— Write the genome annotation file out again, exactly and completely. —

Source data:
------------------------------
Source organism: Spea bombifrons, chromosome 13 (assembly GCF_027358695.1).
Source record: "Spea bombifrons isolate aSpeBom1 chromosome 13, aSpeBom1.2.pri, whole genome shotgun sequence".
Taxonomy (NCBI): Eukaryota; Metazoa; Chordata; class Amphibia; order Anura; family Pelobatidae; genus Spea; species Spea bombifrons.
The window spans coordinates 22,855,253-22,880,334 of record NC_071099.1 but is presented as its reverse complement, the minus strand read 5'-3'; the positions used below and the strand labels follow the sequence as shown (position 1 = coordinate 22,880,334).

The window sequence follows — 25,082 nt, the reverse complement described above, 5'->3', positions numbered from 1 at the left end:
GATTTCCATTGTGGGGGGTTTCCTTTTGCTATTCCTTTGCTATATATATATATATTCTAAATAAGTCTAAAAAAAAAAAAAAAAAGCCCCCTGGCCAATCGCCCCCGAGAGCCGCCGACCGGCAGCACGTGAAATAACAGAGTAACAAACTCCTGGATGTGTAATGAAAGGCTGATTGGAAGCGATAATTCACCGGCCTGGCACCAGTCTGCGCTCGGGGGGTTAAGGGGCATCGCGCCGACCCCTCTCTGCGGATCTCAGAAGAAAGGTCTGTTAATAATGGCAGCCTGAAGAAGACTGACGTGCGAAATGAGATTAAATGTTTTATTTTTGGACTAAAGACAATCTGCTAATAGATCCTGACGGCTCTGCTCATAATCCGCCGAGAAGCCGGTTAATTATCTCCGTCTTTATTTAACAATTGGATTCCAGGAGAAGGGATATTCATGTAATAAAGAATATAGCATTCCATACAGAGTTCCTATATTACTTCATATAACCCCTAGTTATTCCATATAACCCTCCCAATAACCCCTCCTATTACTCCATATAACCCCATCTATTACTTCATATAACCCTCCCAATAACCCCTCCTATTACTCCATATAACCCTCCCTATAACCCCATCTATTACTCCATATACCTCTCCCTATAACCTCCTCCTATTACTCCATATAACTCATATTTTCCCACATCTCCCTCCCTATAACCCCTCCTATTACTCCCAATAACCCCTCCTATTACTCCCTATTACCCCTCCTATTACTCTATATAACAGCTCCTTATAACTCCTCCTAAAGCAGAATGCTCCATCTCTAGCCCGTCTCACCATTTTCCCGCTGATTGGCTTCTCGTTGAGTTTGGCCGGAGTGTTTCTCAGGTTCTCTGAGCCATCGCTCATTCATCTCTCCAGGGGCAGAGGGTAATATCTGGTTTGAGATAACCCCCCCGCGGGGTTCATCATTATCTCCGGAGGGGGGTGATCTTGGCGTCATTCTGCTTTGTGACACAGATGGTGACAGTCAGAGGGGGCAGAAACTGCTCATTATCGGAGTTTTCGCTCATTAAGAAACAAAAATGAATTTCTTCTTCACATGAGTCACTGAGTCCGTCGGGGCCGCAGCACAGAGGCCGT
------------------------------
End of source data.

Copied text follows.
Source organism: Spea bombifrons, chromosome 13 (assembly GCF_027358695.1).
Source record: "Spea bombifrons isolate aSpeBom1 chromosome 13, aSpeBom1.2.pri, whole genome shotgun sequence".
Taxonomy (NCBI): Eukaryota; Metazoa; Chordata; class Amphibia; order Anura; family Pelobatidae; genus Spea; species Spea bombifrons.
The window spans coordinates 22,855,253-22,880,334 of record NC_071099.1 but is presented as its reverse complement, the minus strand read 5'-3'; the positions used below and the strand labels follow the sequence as shown (position 1 = coordinate 22,880,334).

The window sequence follows — 25,082 nt, the reverse complement described above, 5'->3', positions numbered from 1 at the left end:
GATTTCCATTGTGGGGGGTTTCCTTTTGCTATTCCTTTGCTATATATATATATATTCTAAATAAGTCTAAAAAAAAAAAAAAAAAGCCCCCTGGCCAATCGCCCCCGAGAGCCGCCGACCGGCAGCACGTGAAATAACAGAGTAACAAACTCCTGGATGTGTAATGAAAGGCTGATTGGAAGCGATAATTCACCGGCCTGGCACCAGTCTGCGCTCGGGGGGTTAAGGGGCATCGCGCCGACCCCTCTCTGCGGATCTCAGAAGAAAGGTCTGTTAATAATGGCAGCCTGAAGAAGACTGACGTGCGAAATGAGATTAAATGTTTTATTTTTGGACTAAAGACAATCTGCTAATAGATCCTGACGGCTCTGCTCATAATCCGCCGAGAAGCCGGTTAATTATCTCCGTCTTTATTTAACAATTGGATTCCAGGAGAAGGGATATTCATGTAATAAAGAATATAGCATTCCATACAGAGTTCCTATATTACTTCATATAACCCCTAGTTATTCCATATAACCCTCCCAATAACCCCTCCTATTACTCCATATAACCCCATCTATTACTTCATATAACCCTCCCAATAACCCCTCCTATTACTCCATATAACCCTCCCTATAACCCCATCTATTACTCCATATACCTCTCCCTATAACCTCCTCCTATTACTCCATATAACTCATATTTTCCCACATCTCCCTCCCTATAACCCCTCCTATTACTCCCAATAACCCCTCCTATTACTCCCTATTACCCCTCCTATTACTCTATATAACAGCTCCTTATAACTCCTCCTAAAGCAGAATGCTCCATCTCTAGCCCGTCTCACCATTTTCCCGCTGATTGGCTTCTCGTTGAGTTTGGCCGGAGTGTTTCTCAGGTTCTCTGAGCCATCGCTCATTCATCTCTCCAGGGGCAGAGGGTAATATCTGGTTTGAGATAACCCCCCCGCGGGGTTCATCATTATCTCCGGAGGGGGGTGATCTTGGCGTCATTCTGCTTTGTGACACAGATGGTGACAGTCAGAGGGGGCAGAAACTGCTCATTATCGGAGTTTTCGCTCATTAAGAAACAAAAATGAATTTCTTCTTCACATGAGTCACTGAGTCCGTCGGGGCCGCAGCACAGAGGCCGT